Fyodor Dostoyevsky’s The Adolescent – who is he really? It is difficult to speculate as he himself cannot answer this question. On the cover of Dostoyevsky’s forgotten novel, we see five young men sitting at a cafeteria table in decadent poses, each with a glance at a separate idea. An idea seems to be the most important, at least in the memories of Arkady Dolgoruky. Arkady’s confession is a monologue, a story of what has happened since he entered adult life. It is also the confession of a hero who desires to accomplish something, but at the same time is embraced by a sense of discouragement and apathy. Arkady allows himself to float with the current, in which others at most wade. He is a character from the world of evil – and he and this world desperately need love, while denying that they do.

Arkady Dolgoruky is an illegitimate son – for the hero it is a painful stigma. In addition, he bears a duke’s name, which in his own view is a curse, because Arkady is forced to emphasize that nothing connects him to the famous prince family. Childhood and adolescence was not a carefree and fun period for him. He was still somewhat inferior to his colleagues from the school paid for by his biological father, Wiersilov. There was and still is nothing in Arkady’s world that we could call easy. Neither the roads the hero follows, nor the ones that his relatives or friends have chosen. They all move around a labyrinth of lies, half-truths, intrigue, and the sense that they mean more than they really mean.

We encounter Arkady when he has finally settled on an established idea and slowly realizes it; when he is tormented by fear, sick imagination, doubts, the sense of selflessness; when he often acts irrationally and contradicts himself, feeling like a worm, and at the same time wanting to draw the attention of the whole world. „You have humiliated me, so I will humiliate myself more, look, rejoice” (p. 356). Most importantly, however, an idea was chosen. The complexes that had led to choosing it forced the hero to turn himself against his family, friends and women, to count on himself and his own money. That was the goal – to have it in enough quantity to buy love, friendship and fun and ultimately power. The hero is ready to live restricting himself to bread and water, putting aside every penny. He does not hesitate to become a loner and plunge into the nightmares that this loneliness brings him.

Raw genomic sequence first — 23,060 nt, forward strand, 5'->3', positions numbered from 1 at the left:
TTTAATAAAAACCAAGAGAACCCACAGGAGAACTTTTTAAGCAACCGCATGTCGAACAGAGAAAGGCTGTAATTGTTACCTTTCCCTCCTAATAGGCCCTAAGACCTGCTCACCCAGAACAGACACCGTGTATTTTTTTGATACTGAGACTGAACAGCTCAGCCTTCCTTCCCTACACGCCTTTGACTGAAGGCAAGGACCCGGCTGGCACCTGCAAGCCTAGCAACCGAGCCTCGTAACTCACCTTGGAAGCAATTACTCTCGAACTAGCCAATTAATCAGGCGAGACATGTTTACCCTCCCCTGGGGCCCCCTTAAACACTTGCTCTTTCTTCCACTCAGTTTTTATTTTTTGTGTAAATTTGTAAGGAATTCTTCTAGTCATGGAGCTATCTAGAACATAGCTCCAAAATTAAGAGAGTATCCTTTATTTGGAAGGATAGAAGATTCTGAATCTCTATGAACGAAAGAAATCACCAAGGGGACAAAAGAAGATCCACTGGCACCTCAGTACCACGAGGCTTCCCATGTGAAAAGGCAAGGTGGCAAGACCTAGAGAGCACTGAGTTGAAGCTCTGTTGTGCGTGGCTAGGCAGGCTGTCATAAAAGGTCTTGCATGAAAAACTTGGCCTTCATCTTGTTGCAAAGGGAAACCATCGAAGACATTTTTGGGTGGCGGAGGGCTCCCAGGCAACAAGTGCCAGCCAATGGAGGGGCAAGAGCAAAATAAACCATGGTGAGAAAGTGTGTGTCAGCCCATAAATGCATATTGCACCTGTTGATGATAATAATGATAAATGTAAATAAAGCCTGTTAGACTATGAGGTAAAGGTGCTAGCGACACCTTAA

The Adolescent not only survived the test of time – its actuality is amazing. The big names of ideas, discussions about society, nation – in Dostoyevsky’s novel they collide with everyday life, in which the hero feels humiliated and alienated. How many Arkadys, who are harmed by the world or the environment, or, more likely, by themselves, live around us? How many wake up in the morning with the desire to do even the simplest thing, but ultimately stay in bed until late into the evening – until the light, which would reveal too much, diminishes?

The Adolescent is a well-depicted portrait of St. Petersburg, the human figures of the second half of the nineteenth century, the characters, not ones to be proud of, the banalities, the prose of everyday life and the ideas whose acceptance allows man to believe that she or he has become better. Through cigarette smoke and shared discussion, the heroes seem to be more noble. But are they really? It is worth getting to know The Adolescent and judging him justly, or listening to his story, with the sense of awe, refrain oneself from any judgment.

Joanna Roś